Scientific Computing

This module demonstrates how the same polynomial can be expressed in different ways as a linear combination of various sets of basis functions. It also gives insight into some of the differences among several common polynomial bases

The user first chooses a target polynomial
*f*(*x*)*Random Polynomial* to
have a polynomial generated randomly. To see the functions in a
particular polynomial basis combine to form the target polynomial, the
user selects a polynomial basis then repeatedly clicks the *Next*
button. At each step, the approximating polynomial of next higher
degree is added to the plot, and its coefficients are shown below in an
expansion in terms of the basis functions
*φ*_{i} of the selected basis.

Certain characteristics of the available polynomial bases are illustrated here. The monomial basis is built as a succession of Taylor polynomial approximations around zero. The Lagrange basis functions have the property of taking either the value 0 or 1 at the interpolation points. The Newton basis functions take the value 0 at all previously interpolated points. The orthogonal Chebyshev basis functions minimize the maximum error over the interval of interpolation, often getting a good approximation to the target polynomial with fewer basis functions than the other bases.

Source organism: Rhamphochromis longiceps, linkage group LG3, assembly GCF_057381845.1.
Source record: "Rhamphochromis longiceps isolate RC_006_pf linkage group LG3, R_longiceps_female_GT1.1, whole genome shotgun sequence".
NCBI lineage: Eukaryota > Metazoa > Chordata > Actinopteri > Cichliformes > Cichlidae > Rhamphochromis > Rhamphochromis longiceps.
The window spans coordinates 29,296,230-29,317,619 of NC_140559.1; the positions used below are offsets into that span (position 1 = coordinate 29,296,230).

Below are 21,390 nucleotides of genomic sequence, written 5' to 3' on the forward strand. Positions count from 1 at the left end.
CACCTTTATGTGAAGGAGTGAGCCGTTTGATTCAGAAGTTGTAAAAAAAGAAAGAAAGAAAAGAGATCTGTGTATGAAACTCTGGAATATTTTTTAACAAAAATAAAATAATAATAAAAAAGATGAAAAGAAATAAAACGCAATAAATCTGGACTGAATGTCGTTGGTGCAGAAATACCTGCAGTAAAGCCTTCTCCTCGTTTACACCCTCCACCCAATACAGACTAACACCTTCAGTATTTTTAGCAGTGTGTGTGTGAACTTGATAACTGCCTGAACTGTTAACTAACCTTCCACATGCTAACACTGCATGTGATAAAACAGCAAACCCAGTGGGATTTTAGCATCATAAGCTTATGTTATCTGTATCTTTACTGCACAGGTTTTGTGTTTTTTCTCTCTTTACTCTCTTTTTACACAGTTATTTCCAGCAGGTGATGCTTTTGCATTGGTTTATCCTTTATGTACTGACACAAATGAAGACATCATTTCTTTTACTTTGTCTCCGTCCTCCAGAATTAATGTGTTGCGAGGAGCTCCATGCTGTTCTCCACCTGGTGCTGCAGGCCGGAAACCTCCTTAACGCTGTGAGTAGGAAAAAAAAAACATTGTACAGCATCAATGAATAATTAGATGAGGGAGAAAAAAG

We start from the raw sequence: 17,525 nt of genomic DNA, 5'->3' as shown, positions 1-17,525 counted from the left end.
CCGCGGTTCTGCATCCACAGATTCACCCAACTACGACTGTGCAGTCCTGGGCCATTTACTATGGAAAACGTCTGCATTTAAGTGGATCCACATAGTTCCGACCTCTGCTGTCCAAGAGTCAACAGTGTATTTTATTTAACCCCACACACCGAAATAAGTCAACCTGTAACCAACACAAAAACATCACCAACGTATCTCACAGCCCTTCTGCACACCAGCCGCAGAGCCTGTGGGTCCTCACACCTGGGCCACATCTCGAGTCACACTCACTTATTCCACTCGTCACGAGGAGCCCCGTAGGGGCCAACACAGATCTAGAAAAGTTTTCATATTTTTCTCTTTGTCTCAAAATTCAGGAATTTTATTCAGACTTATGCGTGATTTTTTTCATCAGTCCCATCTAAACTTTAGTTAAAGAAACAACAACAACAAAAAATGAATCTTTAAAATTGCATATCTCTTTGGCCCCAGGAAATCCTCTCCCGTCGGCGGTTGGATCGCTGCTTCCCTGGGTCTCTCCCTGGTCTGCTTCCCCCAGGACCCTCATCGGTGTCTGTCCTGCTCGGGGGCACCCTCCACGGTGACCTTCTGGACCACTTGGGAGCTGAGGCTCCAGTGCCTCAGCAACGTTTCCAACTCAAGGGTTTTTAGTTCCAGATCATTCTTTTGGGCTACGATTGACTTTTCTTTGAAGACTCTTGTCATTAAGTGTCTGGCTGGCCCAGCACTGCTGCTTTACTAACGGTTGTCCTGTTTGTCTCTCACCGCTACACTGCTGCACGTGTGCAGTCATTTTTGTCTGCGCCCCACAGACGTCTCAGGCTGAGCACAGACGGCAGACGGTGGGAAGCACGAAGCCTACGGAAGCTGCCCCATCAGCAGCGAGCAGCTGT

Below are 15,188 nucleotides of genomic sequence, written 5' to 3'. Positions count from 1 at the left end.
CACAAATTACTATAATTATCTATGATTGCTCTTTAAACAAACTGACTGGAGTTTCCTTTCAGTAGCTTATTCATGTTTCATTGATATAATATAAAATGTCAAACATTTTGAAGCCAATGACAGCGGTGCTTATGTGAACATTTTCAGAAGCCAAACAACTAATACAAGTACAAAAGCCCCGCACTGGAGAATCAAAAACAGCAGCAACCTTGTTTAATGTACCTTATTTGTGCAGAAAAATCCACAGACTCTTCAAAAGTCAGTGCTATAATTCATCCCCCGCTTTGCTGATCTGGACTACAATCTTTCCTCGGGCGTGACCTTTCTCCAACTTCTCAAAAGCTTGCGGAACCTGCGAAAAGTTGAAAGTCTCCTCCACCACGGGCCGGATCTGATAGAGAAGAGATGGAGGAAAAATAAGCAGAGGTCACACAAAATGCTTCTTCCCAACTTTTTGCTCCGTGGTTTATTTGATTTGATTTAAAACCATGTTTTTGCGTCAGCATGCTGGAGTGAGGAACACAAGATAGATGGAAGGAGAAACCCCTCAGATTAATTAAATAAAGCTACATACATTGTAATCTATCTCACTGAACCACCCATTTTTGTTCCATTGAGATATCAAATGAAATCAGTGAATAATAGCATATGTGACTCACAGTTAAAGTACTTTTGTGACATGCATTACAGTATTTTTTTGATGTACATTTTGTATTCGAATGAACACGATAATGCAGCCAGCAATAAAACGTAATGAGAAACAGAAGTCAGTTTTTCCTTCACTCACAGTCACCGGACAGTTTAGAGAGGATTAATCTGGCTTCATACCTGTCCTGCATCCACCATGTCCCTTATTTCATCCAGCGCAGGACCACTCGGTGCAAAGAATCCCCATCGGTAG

**Reference:** Michael T. Heath, *Scientific Computing,
An Introductory Survey*, 2nd edition, McGraw-Hill, New York,
2002. See Section 7.3.

**Developers:** Evan VanderZee and Michael Heath